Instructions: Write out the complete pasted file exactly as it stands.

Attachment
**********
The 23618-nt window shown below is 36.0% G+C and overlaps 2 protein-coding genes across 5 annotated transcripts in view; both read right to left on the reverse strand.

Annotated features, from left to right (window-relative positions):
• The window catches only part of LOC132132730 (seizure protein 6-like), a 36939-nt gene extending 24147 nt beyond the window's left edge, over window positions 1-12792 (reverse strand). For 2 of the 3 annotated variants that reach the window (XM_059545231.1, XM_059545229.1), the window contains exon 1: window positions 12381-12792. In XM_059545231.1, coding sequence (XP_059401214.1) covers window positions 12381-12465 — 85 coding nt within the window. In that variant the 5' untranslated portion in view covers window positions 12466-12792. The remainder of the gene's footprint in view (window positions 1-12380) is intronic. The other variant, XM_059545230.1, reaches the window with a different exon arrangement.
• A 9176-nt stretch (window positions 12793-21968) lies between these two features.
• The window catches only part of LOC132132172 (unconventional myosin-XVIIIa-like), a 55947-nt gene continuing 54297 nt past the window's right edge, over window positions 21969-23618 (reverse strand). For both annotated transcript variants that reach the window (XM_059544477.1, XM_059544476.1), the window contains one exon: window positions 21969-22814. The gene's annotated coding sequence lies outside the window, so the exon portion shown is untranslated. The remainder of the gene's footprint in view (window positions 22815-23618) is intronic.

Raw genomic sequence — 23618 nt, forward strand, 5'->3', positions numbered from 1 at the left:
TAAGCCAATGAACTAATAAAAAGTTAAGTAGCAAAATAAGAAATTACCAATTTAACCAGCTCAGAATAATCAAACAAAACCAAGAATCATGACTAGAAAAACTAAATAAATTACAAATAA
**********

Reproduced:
The 23618-nt window shown below is 36.0% G+C and overlaps 2 protein-coding genes across 5 annotated transcripts in view; both read right to left on the reverse strand.

Annotated features, from left to right (window-relative positions):
• The window catches only part of LOC132132730 (seizure protein 6-like), a 36939-nt gene extending 24147 nt beyond the window's left edge, over window positions 1-12792 (reverse strand). For 2 of the 3 annotated variants that reach the window (XM_059545231.1, XM_059545229.1), the window contains exon 1: window positions 12381-12792. In XM_059545231.1, coding sequence (XP_059401214.1) covers window positions 12381-12465 — 85 coding nt within the window. In that variant the 5' untranslated portion in view covers window positions 12466-12792. The remainder of the gene's footprint in view (window positions 1-12380) is intronic. The other variant, XM_059545230.1, reaches the window with a different exon arrangement.
• A 9176-nt stretch (window positions 12793-21968) lies between these two features.
• The window catches only part of LOC132132172 (unconventional myosin-XVIIIa-like), a 55947-nt gene continuing 54297 nt past the window's right edge, over window positions 21969-23618 (reverse strand). For both annotated transcript variants that reach the window (XM_059544477.1, XM_059544476.1), the window contains one exon: window positions 21969-22814. The gene's annotated coding sequence lies outside the window, so the exon portion shown is untranslated. The remainder of the gene's footprint in view (window positions 22815-23618) is intronic.

Raw genomic sequence — 23618 nt, forward strand, 5'->3', positions numbered from 1 at the left:
TAAGCCAATGAACTAATAAAAAGTTAAGTAGCAAAATAAGAAATTACCAATTTAACCAGCTCAGAATAATCAAACAAAACCAAGAATCATGACTAGAAAAACTAAATAAATTACAAATAA